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Author Topic: How fast is "stopped"???  (Read 369 times)

Teakhat

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How fast is "stopped"???
« on: 05/04/2015 12:35:15 »
What vector and speed would be needed to "stop" dead in space? Once there, how would physics be perceived?



Ethos_

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Re: How fast is "stopped"???
« Reply #1 on: 05/04/2015 15:03:25 »
What vector and speed would be needed to "stop" dead in space? Once there, how would physics be perceived?
All motion in space is frame dependent, this means one can only know their relative velocity compared to another object within their area of observation. It is impossible to calculate velocity relative to empty space. It is however possible to calculate acceleration and deceleration by measuring inertial forces upon the body in question. But determining a position as "dead in space" as motionless relative to space itself is impossible.

PmbPhy

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Re: How fast is "stopped"???
« Reply #2 on: 05/04/2015 15:14:54 »
What vector and speed would be needed to "stop" dead in space? Once there, how would physics be perceived?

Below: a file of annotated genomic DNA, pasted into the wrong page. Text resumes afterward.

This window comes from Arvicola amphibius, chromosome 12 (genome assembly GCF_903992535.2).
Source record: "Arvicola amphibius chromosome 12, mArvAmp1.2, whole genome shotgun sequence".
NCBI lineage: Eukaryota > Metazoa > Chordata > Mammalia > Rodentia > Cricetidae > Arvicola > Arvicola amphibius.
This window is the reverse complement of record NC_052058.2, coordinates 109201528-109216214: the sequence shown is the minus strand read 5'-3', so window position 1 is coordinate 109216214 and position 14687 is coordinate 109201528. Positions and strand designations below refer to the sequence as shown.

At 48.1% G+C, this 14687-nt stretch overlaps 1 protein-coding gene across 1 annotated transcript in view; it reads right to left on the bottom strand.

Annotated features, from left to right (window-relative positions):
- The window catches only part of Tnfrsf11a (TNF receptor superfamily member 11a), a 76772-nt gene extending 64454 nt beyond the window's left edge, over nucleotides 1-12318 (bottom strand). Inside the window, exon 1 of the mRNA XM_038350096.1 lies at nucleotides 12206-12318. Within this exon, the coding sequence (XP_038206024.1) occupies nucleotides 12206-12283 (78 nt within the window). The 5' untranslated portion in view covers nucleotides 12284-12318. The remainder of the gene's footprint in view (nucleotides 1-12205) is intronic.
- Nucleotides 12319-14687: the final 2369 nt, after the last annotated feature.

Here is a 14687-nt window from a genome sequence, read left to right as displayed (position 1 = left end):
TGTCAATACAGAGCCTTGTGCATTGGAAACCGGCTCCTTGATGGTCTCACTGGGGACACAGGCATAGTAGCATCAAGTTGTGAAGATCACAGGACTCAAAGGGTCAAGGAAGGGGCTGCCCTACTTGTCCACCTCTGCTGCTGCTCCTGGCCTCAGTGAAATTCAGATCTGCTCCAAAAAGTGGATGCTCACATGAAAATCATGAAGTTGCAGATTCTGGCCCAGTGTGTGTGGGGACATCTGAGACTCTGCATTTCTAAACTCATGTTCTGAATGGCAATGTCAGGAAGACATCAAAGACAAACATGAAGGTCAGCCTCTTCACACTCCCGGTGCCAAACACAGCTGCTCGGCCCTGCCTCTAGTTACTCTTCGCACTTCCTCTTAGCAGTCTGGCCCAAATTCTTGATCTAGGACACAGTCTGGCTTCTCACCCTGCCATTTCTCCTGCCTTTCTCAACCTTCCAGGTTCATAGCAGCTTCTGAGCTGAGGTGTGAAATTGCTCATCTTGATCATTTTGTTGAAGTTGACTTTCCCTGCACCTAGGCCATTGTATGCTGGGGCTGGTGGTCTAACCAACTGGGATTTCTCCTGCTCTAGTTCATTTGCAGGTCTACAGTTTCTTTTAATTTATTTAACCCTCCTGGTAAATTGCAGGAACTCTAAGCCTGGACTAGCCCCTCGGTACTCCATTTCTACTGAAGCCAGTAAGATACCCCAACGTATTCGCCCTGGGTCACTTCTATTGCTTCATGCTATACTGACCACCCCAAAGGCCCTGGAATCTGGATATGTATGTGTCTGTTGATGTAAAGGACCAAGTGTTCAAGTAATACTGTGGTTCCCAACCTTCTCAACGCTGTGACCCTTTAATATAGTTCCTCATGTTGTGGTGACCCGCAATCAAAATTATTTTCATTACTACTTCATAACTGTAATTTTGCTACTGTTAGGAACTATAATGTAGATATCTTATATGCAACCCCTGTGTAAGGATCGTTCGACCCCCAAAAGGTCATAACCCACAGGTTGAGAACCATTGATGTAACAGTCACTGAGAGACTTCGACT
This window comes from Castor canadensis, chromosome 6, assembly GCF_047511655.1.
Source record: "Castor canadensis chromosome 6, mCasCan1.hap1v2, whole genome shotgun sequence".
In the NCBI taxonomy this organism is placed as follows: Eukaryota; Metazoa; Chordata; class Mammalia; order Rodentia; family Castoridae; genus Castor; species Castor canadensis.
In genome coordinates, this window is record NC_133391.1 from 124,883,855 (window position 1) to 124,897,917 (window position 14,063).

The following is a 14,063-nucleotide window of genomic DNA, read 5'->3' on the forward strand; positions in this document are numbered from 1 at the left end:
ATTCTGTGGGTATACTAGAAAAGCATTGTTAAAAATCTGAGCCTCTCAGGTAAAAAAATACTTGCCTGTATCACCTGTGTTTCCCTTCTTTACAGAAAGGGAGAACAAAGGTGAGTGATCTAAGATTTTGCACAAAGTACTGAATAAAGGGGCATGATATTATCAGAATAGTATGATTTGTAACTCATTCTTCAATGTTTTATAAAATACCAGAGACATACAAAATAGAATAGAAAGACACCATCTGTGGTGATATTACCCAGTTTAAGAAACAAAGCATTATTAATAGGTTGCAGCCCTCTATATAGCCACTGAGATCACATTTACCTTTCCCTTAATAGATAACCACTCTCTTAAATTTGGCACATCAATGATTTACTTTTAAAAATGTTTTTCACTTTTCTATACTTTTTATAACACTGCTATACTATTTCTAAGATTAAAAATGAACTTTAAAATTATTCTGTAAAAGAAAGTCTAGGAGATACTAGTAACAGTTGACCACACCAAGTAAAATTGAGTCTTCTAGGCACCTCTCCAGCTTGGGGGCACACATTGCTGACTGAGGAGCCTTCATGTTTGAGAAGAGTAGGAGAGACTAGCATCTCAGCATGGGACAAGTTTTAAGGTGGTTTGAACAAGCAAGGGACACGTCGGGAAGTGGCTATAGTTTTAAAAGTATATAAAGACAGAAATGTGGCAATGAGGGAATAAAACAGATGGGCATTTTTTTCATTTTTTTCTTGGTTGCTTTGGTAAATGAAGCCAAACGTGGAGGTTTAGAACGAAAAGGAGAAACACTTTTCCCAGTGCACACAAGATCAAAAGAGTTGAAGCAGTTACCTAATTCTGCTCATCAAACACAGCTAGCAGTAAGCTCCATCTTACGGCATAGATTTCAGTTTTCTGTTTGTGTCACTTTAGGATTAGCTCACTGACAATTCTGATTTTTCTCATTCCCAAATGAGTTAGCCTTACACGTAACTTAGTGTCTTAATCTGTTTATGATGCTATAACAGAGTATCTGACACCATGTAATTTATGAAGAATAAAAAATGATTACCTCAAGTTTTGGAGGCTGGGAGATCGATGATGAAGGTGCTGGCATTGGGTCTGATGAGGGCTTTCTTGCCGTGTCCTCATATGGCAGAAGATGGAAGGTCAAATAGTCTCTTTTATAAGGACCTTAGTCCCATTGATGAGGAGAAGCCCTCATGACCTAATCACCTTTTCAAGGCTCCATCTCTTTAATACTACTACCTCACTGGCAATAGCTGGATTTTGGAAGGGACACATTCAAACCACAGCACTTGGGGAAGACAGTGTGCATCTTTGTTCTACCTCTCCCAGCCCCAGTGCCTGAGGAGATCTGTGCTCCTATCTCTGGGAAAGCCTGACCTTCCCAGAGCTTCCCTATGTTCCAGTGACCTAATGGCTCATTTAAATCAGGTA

What Ethos said is quite correct. It's actually a law from the special theory of relativity known as the Principle of Relativity defined here:
http://en.wikipedia.org/wiki/Principle_of_relativity

Ethos_

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Re: How fast is "stopped"???
« Reply #3 on: 05/04/2015 15:26:57 »
What vector and speed would be needed to "stop" dead in space? Once there, how would physics be perceived?
What Ethos said is quite correct. It's actually a law from the special theory of relativity known as the Principle of Relativity defined here:
http://en.wikipedia.org/wiki/Principle_of_relativity
Thanks Pete for providing that link, good source material is always very helpful and Wiki is usually an excellent source.

jeffreyH

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Re: How fast is "stopped"???
« Reply #4 on: 05/04/2015 17:42:11 »